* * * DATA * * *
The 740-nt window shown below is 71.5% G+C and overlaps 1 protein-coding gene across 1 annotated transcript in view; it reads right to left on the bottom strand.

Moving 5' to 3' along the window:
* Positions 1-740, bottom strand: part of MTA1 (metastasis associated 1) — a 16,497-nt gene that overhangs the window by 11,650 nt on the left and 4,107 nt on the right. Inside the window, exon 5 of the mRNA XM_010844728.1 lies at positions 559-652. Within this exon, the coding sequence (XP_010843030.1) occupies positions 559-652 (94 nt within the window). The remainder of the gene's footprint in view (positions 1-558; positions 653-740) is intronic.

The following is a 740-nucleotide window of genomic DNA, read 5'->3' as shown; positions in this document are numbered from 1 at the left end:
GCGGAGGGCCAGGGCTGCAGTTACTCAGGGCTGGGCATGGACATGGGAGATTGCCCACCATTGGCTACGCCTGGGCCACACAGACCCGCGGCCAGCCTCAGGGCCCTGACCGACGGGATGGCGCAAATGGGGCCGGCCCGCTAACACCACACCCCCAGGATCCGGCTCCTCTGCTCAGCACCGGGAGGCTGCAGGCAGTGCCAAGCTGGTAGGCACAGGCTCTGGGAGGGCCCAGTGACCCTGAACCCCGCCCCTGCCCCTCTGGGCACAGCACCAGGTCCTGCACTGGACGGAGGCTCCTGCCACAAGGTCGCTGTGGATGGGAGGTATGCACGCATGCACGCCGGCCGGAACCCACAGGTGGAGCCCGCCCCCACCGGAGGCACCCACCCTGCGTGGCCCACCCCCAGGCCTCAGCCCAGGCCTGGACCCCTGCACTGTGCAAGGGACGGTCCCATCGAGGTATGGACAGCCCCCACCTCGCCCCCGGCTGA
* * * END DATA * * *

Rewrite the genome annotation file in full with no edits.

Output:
The 740-nt window shown below is 71.5% G+C and overlaps 1 protein-coding gene across 1 annotated transcript in view; it reads right to left on the bottom strand.

Moving 5' to 3' along the window:
* Positions 1-740, bottom strand: part of MTA1 (metastasis associated 1) — a 16,497-nt gene that overhangs the window by 11,650 nt on the left and 4,107 nt on the right. Inside the window, exon 5 of the mRNA XM_010844728.1 lies at positions 559-652. Within this exon, the coding sequence (XP_010843030.1) occupies positions 559-652 (94 nt within the window). The remainder of the gene's footprint in view (positions 1-558; positions 653-740) is intronic.

The following is a 740-nucleotide window of genomic DNA, read 5'->3' as shown; positions in this document are numbered from 1 at the left end:
GCGGAGGGCCAGGGCTGCAGTTACTCAGGGCTGGGCATGGACATGGGAGATTGCCCACCATTGGCTACGCCTGGGCCACACAGACCCGCGGCCAGCCTCAGGGCCCTGACCGACGGGATGGCGCAAATGGGGCCGGCCCGCTAACACCACACCCCCAGGATCCGGCTCCTCTGCTCAGCACCGGGAGGCTGCAGGCAGTGCCAAGCTGGTAGGCACAGGCTCTGGGAGGGCCCAGTGACCCTGAACCCCGCCCCTGCCCCTCTGGGCACAGCACCAGGTCCTGCACTGGACGGAGGCTCCTGCCACAAGGTCGCTGTGGATGGGAGGTATGCACGCATGCACGCCGGCCGGAACCCACAGGTGGAGCCCGCCCCCACCGGAGGCACCCACCCTGCGTGGCCCACCCCCAGGCCTCAGCCCAGGCCTGGACCCCTGCACTGTGCAAGGGACGGTCCCATCGAGGTATGGACAGCCCCCACCTCGCCCCCGGCTGA